Can Quebec impose its will upon the Internet?
No, Micro-Bytes said.
No, federal Heritage Minister Sheila Copps said.
Probably, the lawyer for one of Canada's bigger Internet providers said.
Micro-Bytes withdrew the site advertising its products and prices after receiving a notice from the Office de la langue française, which enforces Quebec's language laws. Then the story hit a local newspaper.
"We immediately got flooded with a response not to [remove]", said Marc Silverman, manager of the Micro-Bytes head store in suburban Pointe-Claire. "We were back on-line within 24 hours."
The company has until July 2 to comply with the order. It has consulted lawyers and could decide to fight back on grounds of intimidation and censorship, Mr. Silverman said.
There are no laws telling him what language he must use if he advertises on TV or radio, Mr. Silverman added. "I don't see how the Internet is above those laws, or lack of laws."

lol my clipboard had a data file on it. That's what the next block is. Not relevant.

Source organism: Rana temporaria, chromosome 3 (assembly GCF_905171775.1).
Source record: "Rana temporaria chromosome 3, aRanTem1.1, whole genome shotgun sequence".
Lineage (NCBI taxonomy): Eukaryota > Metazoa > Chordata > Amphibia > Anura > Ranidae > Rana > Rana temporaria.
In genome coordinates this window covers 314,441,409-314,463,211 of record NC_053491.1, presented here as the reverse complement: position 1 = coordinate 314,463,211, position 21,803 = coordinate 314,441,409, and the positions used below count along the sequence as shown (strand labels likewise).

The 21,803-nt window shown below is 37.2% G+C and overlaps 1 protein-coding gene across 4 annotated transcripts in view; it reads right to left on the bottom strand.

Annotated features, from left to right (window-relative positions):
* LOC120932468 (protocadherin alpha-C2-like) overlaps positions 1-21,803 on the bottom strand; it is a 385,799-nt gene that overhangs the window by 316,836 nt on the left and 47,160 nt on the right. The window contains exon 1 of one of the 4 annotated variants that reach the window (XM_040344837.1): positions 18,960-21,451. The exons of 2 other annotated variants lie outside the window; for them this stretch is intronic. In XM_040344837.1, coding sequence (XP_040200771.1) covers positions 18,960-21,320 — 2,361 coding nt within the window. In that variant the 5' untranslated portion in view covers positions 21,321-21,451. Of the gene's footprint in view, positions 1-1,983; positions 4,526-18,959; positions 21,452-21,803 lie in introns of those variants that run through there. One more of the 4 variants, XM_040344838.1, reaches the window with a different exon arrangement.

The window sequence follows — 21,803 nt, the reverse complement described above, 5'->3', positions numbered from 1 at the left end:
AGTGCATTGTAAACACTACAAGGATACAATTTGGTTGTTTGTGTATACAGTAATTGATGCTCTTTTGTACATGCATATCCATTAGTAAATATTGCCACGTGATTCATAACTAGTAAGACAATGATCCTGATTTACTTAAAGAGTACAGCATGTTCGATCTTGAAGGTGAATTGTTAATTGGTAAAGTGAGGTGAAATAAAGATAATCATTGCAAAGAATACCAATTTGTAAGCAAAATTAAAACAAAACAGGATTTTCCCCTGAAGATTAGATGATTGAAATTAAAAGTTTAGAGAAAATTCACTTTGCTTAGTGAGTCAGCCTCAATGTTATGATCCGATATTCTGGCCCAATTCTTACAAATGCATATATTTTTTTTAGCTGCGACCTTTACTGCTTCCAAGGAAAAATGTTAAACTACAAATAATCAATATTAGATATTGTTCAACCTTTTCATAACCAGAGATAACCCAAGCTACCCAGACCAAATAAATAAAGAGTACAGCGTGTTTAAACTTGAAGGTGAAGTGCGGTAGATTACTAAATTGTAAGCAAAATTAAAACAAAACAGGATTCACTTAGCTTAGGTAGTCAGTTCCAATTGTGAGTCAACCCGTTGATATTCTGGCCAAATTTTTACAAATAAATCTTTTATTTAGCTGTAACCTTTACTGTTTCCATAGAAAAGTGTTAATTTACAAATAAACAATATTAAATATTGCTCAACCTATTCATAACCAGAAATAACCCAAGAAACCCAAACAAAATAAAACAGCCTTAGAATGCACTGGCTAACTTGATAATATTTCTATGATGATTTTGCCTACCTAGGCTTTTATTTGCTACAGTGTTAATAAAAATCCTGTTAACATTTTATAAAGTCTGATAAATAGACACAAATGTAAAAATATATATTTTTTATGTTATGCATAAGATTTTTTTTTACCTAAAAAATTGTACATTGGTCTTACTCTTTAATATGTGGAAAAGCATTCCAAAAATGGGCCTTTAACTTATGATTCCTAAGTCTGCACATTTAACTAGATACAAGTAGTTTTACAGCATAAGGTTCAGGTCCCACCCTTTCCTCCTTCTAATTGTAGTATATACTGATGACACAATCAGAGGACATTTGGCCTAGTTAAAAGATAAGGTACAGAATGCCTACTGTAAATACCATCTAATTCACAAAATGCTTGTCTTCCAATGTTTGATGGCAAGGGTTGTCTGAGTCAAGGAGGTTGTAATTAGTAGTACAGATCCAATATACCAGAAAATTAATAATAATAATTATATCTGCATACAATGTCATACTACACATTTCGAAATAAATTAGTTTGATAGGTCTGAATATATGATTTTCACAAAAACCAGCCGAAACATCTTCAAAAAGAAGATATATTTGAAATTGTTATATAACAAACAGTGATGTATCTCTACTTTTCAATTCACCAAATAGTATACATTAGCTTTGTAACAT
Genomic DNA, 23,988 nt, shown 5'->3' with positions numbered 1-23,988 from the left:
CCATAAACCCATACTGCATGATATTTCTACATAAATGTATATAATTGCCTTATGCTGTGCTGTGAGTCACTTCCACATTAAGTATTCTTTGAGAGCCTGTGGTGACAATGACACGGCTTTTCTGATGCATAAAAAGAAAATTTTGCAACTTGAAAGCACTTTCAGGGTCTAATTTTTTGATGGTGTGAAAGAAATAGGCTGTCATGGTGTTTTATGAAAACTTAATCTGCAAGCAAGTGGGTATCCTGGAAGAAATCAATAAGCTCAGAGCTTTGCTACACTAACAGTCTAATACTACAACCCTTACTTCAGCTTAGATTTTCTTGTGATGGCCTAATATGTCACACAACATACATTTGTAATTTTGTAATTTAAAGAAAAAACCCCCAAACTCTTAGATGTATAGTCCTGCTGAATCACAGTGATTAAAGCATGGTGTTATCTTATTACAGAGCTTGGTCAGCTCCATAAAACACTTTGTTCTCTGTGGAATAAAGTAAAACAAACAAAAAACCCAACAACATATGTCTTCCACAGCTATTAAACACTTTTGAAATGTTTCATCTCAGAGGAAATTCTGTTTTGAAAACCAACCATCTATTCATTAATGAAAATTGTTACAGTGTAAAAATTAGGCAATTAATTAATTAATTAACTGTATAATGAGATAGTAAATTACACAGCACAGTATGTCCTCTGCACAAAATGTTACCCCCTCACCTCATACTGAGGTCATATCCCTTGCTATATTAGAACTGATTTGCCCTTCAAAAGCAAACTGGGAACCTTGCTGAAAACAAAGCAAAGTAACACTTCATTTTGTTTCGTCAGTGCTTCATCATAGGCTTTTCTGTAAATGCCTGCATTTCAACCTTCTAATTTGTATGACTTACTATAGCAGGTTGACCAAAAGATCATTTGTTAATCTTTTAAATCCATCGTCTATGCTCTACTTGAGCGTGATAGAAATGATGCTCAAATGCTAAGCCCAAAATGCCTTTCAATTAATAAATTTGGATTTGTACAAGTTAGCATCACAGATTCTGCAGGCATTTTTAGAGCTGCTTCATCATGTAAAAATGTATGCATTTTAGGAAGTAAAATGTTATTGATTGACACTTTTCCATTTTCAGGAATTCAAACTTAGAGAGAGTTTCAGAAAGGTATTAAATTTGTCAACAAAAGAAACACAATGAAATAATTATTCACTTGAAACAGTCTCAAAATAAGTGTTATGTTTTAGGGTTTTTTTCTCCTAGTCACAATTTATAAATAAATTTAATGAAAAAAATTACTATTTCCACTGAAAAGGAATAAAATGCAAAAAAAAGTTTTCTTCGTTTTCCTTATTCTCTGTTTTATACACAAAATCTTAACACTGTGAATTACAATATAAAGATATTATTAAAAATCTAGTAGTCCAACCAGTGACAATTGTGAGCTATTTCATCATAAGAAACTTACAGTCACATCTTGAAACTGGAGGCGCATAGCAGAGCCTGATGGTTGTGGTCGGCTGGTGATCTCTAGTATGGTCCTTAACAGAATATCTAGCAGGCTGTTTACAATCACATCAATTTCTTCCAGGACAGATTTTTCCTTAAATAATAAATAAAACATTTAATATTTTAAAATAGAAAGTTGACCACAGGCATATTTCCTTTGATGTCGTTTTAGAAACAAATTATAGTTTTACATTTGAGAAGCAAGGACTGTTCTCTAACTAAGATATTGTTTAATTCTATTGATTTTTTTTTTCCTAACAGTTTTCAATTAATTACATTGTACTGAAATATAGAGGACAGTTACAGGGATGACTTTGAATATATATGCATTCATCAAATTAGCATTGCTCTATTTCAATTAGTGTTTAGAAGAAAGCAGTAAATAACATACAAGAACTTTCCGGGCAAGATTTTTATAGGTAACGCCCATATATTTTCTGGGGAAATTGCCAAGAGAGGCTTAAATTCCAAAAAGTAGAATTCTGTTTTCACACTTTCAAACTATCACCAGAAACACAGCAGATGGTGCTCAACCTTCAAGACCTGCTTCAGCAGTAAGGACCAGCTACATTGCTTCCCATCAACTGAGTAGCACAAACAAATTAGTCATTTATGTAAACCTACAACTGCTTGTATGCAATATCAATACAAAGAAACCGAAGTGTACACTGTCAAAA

An aide to Quebec Language Minister Louise Beaudoin said the issue is about the right of French-speaking Quebeckers to have advertising in their own language.
"We have no intention of going on the Internet to demand that someone who has an urge to post a site about butterflies should have it translated into French", Hugo Séguin said. "But here we have a Montreal business selling hardware to Montreal clients."
Ms. Copps argues Quebec has overstepped its jurisdiction because communications is a federal matter. "They're entering in on pretty murky territory and I'm not sure they would be successful", Ms. Copps has said. Margo Langford, chairwoman of the Canadian Association of Internet Providers, disagreed that Ottawa rules the Net.
"If she's suggesting it's because there's telecommunications facilities involved, that may be", Ms. Langford said from Ottawa. "But maybe that does not exclude provincial consumer laws and marketing laws and so forth from being applicable".